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How pushing myself to "be okay" in social situations perpetuates past trauma, and how to heal

Trigger Warning: sexual abuse

Lately a lot of people have been asking me, 'How are you feeling?' and I often give a cursory answer because, really, it's too much to dive into most of the time. But the other day when at dinner with one of my best friends, I fell to pieces. As I recounted a stressful recent visit with family, I found myself in the middle of a powerful AHA moment.

Flying is a major struggle, even with all this sensory protective gear. But I love to travel!

This moment parallels with conversations I've had multiples times today with clients as well...the theme revolves around feeling that we push so hard to do all the things and pick up all the pieces and just BE OKAY in social and business situations that we end up feeling that others don't understand the amount of duress we're experiencing (and treat us as if we are simply being picky or like a 'princess' when we actually do fall apart, set boundaries, or ask for consideration).


For me, this looks like pushing myself to tolerate a constant feeling of sensory overwhelm to the point of breaking. From a previous brain injury, I struggle with going out in the world - even to the grocery store or a friend's house.


Everything feels amplified: I hear every layer of sound, and the chaos drives me crazy. The feeling of clothing brushing on my skin or a friend lightly rubbing my arm in a gesture of kindness can feel like hot glass ripping my skin apart (especially during otherwise intense sensory times). I have a constant deep gnawing pressure headache, and feel lightheaded and spinning sensations, often like I'm walking on a trampoline. I feel like an elephant is squishing my chest to my upper back, and frequently experience electric shooting pain into my arms and legs. When I visited my mother, she had a motion-detecting nightlight plugged in, and every time it turned on - even when I was 15 feet away, I felt my heart rate spike and breathing get shallow in strong startle response.


This is barely a fraction of the chronic pain I experience, yet I don't like to talk about it...especially because I don't want to focus on what is challenging or take on an identity as a 'broken person'.


Many of you know that I love to dance: salsa, bachata, contemporary jazz, and most recently - zouk. Being in that loud environment, often with flashing lights, means I must wear earplugs and still feel a bit lightheaded, weak, and in a semi-permanent 'startled' mode the entire time. And I get injured far more easily and frequently than my peers. But I've withstood that barrage because I just want to feel like a person.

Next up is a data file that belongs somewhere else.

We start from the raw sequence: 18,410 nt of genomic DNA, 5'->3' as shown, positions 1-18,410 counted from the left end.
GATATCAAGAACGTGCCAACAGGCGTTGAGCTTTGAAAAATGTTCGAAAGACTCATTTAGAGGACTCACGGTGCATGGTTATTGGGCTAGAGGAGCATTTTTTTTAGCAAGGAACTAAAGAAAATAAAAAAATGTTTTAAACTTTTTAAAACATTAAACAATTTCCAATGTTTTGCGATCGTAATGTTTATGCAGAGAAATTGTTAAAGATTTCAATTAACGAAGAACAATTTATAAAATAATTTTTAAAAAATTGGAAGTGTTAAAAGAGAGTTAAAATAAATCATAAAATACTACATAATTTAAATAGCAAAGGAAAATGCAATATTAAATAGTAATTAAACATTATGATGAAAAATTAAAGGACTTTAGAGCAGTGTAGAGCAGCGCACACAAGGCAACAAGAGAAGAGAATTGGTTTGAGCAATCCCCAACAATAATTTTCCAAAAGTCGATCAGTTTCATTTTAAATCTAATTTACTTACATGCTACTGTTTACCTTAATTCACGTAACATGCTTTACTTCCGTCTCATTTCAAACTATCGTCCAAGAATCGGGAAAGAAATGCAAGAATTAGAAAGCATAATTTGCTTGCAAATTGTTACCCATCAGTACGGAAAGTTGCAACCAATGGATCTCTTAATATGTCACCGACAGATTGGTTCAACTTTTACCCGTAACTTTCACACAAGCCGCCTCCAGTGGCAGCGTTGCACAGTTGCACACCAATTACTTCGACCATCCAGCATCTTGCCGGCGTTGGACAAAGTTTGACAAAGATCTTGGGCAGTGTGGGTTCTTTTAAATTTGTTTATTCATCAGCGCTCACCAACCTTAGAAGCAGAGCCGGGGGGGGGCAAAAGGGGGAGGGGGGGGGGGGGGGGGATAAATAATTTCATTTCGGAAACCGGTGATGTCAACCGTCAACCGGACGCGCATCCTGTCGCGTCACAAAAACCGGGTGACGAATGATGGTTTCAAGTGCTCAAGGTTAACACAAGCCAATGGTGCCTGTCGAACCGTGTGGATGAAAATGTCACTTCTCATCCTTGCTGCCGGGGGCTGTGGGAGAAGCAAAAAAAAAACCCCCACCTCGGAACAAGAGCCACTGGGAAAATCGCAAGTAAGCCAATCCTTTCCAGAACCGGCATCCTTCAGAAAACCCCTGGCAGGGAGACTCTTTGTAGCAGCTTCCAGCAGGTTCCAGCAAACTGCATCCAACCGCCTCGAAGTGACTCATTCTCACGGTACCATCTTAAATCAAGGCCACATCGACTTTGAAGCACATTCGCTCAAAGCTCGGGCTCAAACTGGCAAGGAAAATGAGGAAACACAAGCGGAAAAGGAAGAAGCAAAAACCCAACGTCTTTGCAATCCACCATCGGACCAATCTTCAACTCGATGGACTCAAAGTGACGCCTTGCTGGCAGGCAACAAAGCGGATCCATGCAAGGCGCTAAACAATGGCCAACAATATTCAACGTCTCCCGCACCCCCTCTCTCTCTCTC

What I realized the other day is that by pushing myself to exist in these overwhelming situations, I am doing the very thing I constantly advise against...which is to ramp up my sympathetic nervous system (aka survival mode response) in order to push through. There are three major problems with this strategy:

  1. This constant engagement of survival mode means my body can never quite catch its breath for healing mode, and

  2. Family and friends interact with the persona I'm presenting...which looks kind of 'okay' - so of course it makes sense that they would be incredulous when I actually do fall apart...and finally,

  3. Basically telling my body to 'suck it up' means I'm ignoring boundaries and not protecting myself, which perpetuates old trauma (more on this below).

When I recognize the first part, it's no surprise that cancer is taking over my body. How can I possibly heal when I so constantly engage survival mode?


And the second part...well, this is where I totally understand how people can continue to ask more of me than I feel I have to give. Because I have presented to them a person who seems functional in ways that (right now) I am not. I had a conversation with a client today about this exact thing, where she has been catching all the dropped balls from her business partner...which means that partner takes advantage of her all the time. Because she knows that my client will be there to clean up the mess.


We can be angry and resentful at those around us who expect more than we feel able to give...or what if instead, we just stopped trying so hard to be okay and do all the things? What if we just allow the balls to drop? Allow ourselves to fall apart? Stop pretending that we can do all the things.